These 2 examples of the Human Connectome Project lead by the National Institute of Health (NIH) in the US and also underway in other countries show how early the mapping of brain region interaction is for higher cognitive functions beyond sensory motor interactions. Nevertheless, one Canadian neurosurgeon has taken volunteers for an early example of writing some electromagnetic input into the human brain to induce paranormal kinds of subjective experience and has been doing so since 1987 (Cotton, 1996; Nickell, 2005; Persinger, 2012). Dr. Michael Persinger uses small electrical signals across the temporal lobes in an environment with partial audio-visual isolation to reduce neural distraction (Persinger, 2003). These microtesla magnetic fields especially when applied to the right hemisphere of the temporal lobes often induced a sense of an “other” presence generally described as supernatural in origin by the volunteers (Persinger, 2003). This early example shows how input can be received directly by the brain as well as recorded from it.

Higher Resolution Recording of Neural Data
Electrodes from EEGs and electromagnets from fMRI and fNIRIS still record or send data at the macro level of entire regions or areas of the brain. Work on intracellular recording such as the nanotube transistor allows for better understanding at the level of neurons (Gao et al., 2012). Of course, when introducing micro scale recording or transmitting equipment into the human brain, safety is a major issue. Some progress has been made in that an ingestible microchip called the Raisin has been made that can transmit information gathered during its voyage through the digestive system (Kessel, 2009). Dr. Robert Freitas has designed many nanoscale devices such as Respirocytes, Clottocytes and Microbivores to replace or augment red blood cells, platelets and phagocytes respectively that can in principle be fabricated and do appear to meet the miniaturization and propulsion requirements necessary to get into the bloodstream and arrive at the targeted system they are programmed to reach (Freitas, 1998; Freitas, 2000; Freitas, 2005; Freitas, 2006).

The primary obstacle is the tremendous gap between assembling at the microscopic level and the molecular level. Dr. Richard Feynman described the crux of this struggle to bridge the divide between atoms in his now famous talk given on December 29, 1959 called “There’s Plenty of Room at the Bottom” (Feynman, 1959). To encourage progress towards the ultimate goal of molecular manufacturing by enabling theoretical and experimental work, the Foresight Institute has awarded annual Feynman Prizes every year since 1997 for contribution in this field called nanotechnology (Foresight, 2012).

The Current State of the Art and Science of Brain Computer Interfaces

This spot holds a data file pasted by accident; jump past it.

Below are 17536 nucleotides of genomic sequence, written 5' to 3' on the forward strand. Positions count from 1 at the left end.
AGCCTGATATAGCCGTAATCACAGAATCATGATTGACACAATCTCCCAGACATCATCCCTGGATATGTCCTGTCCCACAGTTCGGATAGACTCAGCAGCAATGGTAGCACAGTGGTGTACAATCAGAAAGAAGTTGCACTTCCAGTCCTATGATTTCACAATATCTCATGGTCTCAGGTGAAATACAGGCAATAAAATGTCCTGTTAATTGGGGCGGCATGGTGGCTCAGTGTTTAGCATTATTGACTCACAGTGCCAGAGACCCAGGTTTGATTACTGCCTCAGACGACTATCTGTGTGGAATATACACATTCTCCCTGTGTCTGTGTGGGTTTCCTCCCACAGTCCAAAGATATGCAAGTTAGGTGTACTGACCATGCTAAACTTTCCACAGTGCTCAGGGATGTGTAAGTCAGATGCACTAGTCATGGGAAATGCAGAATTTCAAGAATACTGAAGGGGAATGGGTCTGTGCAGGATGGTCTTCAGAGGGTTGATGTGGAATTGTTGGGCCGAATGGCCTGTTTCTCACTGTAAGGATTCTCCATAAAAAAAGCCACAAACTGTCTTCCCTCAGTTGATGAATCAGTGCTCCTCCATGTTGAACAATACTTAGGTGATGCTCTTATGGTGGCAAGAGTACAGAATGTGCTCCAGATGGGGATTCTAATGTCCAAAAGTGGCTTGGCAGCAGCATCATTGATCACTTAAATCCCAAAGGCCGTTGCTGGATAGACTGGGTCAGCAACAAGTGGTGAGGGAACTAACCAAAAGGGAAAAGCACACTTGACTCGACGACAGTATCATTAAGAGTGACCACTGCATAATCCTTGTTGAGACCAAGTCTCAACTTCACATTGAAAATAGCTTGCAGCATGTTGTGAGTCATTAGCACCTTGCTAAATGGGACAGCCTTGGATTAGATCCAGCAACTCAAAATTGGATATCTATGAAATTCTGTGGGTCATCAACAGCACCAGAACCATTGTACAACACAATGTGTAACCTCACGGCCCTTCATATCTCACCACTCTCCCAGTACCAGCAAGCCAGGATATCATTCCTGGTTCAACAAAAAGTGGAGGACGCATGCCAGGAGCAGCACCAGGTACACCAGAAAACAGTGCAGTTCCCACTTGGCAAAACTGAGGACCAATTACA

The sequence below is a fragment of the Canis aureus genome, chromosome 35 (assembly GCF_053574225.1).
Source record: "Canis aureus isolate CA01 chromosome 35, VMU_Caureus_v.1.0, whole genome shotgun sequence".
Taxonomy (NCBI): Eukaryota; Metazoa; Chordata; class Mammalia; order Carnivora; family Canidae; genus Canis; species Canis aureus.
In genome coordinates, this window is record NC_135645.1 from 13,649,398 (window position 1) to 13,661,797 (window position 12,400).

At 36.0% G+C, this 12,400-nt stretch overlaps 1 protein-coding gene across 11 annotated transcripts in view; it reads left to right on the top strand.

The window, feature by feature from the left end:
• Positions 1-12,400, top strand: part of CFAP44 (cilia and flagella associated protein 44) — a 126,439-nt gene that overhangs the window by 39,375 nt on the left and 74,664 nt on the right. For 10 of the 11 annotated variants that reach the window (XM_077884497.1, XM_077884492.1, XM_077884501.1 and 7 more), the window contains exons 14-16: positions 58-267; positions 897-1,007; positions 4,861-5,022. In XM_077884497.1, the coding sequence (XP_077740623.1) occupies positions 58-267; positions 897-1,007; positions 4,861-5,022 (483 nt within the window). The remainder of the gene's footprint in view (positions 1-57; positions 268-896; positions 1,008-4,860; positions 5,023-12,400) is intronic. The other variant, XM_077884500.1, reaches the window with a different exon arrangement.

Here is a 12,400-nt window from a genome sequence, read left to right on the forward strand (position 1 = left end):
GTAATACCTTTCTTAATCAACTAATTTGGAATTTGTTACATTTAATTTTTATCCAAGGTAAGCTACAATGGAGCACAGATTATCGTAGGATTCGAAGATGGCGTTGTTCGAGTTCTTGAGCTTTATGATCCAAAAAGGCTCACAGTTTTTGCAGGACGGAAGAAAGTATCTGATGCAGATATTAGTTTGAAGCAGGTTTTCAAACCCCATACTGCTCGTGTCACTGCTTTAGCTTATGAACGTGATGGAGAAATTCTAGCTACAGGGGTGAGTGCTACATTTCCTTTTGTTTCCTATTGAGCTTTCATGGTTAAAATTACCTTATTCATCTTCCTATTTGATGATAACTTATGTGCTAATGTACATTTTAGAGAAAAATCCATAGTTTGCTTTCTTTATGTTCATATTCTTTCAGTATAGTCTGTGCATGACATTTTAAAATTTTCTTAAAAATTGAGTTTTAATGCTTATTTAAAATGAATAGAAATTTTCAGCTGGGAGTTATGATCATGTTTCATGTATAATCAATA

Many neuroscientists think that cellular or even atomic level resolution is probably necessary to understand and certainly to interface with the brain at the level of conceptual thought, memory storage and retrieval (Ptolemy, 2009; Koene, 2010) but at this early stage of the Human Connectome Project this evaluation is quite preliminary. The convergence of noninvasive brain scanning technology with implantable devices among volunteer patients supplemented with neural stem cells and neurotrophic factors to facilitate the melding of biological and artificial intelligence will allow for many medical benefits for paraplegics at first and later to others such as intelligence analysts, soldiers and civilians.

Some scientists and experts in Artificial Intelligence (AI) express the concern that AI software is on track to exceed human biological intelligence before the middle of the century such as Ben Goertzel, Ray Kurzweil, Kevin Warwick, Stephen Hawking, Nick Bostrom, Peter Diamandis, Dean Kamen and Hugo de Garis (Bostrom, 2009; de Garis, 2009, Ptolemy, 2009). The need for fully functioning BCIs that integrate the higher order conceptual thinking, memory recall and imagination into cybernetic environments gains ever more urgency if we consider the existential risk to the long-term survival of the human species or the eventual natural descendent of that species. This call for an intimate and fully integrated BCI then acts as a shield against the possible emergence of an AI independently of us as a life form and thus a possible rival and intellectually superior threat to the human heritage and dominance on this planet and its immediate solar system vicinity.


Bhatt MA, Lohrenz TM, Camerer CF, Montague PR. (2012). Distinct contributions of the amygdala and parahippocampal gyrus to suspicion in a repeated bargaining game. Proc. Nat’l Acad. Sci. USA, 109(22):8728–8733. Retrieved October 15, 2012, from

Birhard, K. (1999). The science of haptics gets in touch with prosthetics. The Lancet, 354(9172), 52–52. Retrieved from